GNU Licenses

      There have been a number of versions of the GNU General Public License (GPL) that have been released by the Free Software Foundation, four of which users can choose from on GitHub. The GPL v3.0 requires users to state any modifications to the original code and make that original code available when distributing any binaries used on their work under that licensed software. This license also made it easier to work with other licenses such as Apache, which the previous version (v2.0), did not have compatibility with.

      Before the current GPL v3.0 version, a second version was created, the GNU Public License v2.0. This license shares similar terms and conditions as v3.0, but is considered a strong copyleft license. A strong copyleft license requires that any modifications to the source code get released using the same license. The primary difference with v2.0 is that software users are allowed to distribute work if they adhere to the requirements of the license, regardless of prior legal obligations. The goal of this clause is to prevent an individual or party from submitting a patent infringement claim that would limit a user’s freedom under this license.

      There is also the GNU Lesser General Public License , referred to as LGPL, and also v2.1 of the GPL v2.0. This license is meant to serve as a middle-ground between strong and weak copyleft licenses. The main difference with this license is that software users can combine a software component of the LGPL with their own and are not required to share the source code of their own components. Users can also distribute a hybrid library, which is a combination of functions in the LGPL library and functions from a non-LGPL, but there must be a copy of that non-LGPL library and information on where it’s located.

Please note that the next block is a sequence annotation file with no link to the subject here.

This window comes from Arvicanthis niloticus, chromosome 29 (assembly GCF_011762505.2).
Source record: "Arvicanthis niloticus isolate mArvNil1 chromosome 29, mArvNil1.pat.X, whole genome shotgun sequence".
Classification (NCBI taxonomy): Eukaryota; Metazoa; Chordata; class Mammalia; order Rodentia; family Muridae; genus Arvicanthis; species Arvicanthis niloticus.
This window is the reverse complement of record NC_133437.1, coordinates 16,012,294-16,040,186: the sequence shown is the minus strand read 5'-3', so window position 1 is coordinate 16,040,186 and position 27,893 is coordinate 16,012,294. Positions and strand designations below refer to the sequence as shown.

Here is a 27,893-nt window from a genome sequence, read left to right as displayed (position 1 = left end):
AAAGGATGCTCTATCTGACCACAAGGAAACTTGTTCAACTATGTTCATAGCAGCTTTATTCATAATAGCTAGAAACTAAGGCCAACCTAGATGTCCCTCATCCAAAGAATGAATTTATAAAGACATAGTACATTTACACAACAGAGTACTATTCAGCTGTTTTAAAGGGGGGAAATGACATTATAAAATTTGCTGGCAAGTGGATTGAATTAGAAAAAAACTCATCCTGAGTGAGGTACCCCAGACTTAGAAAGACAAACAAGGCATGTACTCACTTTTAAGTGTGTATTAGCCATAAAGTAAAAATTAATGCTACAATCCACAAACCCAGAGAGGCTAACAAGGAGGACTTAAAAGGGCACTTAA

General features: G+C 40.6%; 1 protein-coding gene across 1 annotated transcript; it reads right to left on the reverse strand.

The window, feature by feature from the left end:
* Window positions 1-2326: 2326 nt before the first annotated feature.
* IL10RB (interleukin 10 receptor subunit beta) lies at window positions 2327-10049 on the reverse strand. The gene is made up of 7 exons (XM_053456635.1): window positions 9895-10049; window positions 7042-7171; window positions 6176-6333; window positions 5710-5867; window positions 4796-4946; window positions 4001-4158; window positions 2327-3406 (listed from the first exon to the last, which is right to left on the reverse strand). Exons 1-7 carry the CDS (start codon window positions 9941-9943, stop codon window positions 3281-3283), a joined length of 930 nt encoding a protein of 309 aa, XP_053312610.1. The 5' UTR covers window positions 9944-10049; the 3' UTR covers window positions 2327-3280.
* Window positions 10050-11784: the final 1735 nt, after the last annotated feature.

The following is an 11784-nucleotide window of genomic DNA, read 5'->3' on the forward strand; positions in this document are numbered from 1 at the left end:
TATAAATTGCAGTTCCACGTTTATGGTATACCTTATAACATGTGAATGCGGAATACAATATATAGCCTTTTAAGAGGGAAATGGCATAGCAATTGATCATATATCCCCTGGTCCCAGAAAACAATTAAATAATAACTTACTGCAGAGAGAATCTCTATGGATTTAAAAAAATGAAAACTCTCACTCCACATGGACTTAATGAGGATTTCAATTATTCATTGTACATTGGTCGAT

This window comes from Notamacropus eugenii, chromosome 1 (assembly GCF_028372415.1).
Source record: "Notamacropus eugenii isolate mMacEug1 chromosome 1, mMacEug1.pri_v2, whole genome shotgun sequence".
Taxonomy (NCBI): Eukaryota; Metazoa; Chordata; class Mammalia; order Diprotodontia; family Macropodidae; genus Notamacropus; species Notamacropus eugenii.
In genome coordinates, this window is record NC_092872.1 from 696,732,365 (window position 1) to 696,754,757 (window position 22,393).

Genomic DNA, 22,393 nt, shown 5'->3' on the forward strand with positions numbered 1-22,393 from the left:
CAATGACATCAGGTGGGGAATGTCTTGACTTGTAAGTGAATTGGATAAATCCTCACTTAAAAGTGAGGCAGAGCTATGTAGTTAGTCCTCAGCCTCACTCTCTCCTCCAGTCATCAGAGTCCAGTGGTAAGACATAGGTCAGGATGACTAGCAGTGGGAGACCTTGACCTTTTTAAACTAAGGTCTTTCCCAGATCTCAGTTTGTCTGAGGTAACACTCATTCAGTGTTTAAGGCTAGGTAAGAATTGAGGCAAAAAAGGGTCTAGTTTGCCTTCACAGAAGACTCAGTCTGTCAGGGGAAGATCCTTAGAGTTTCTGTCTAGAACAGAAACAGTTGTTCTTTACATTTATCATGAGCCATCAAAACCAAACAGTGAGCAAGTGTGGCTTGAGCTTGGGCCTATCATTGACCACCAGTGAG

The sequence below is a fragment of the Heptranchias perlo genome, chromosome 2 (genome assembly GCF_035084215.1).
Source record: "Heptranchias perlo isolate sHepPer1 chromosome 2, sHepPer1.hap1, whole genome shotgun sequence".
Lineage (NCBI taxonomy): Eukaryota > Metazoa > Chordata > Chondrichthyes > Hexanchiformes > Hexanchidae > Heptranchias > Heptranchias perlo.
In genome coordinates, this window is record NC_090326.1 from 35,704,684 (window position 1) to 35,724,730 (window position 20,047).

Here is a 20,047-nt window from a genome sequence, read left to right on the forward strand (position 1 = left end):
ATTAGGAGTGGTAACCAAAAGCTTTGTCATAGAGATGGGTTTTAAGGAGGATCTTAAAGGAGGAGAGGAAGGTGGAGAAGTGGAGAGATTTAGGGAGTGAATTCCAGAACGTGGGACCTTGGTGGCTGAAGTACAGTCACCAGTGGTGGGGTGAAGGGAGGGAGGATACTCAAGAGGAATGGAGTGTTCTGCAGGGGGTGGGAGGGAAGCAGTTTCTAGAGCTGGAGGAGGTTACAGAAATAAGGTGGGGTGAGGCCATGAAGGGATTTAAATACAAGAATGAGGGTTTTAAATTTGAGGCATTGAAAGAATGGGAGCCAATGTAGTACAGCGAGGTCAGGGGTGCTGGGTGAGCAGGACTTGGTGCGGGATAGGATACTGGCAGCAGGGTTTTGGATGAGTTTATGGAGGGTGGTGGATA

Another GNU license is the GNU Affero General Public License v3.0, referred to as AGPL. The main difference with this license is that it is specific to software programs used on a server. This license requires users who run a modified program on a server to share this information and make the modified source code available for download to the relevant modified version that is currently running on the server.

      Eclipse Public License

      The Eclipse Public License, is from the Eclipse Foundation and is considered a weak copyleft license. A weak copyleft license requires software users to share any changes they make to the code. This license chose to implement a weaker copyleft as a way to reduce the stricter requirements users encountered with GNU’s General Public Licenses.

      Mozilla Public License

      The Mozilla Public License, or MPL, is from the Mozilla Foundation and is also considered a weak copyleft license. The difference with this license (in comparison with the Eclipse Public License) is that it is file-based copyleft, which means code can be combined with open-source or proprietary code.

      Public-Domain-Equivalent Licenses

      Public-domain-equivalent licenses grant users permission to use copyrighted works without attribution or required licensing compatibility. As you may recall, these licenses are not always OSI-approved.

      Creative Commons Zero Universal License

      The Creative Commons Zero Universal License, was written by Creative Commons and is considered a public copyright license. This means copyrighted work can be freely distributed. Please be aware that this license is not OSI-approved. The main point about this license is that users can use, distribute, and modify the source code, but must agree to waive any copyrights to ensure this work is accessible in the public domain. Additionally, users do not have to provide any attribution to the work and can use it commercially.

      The Unlicense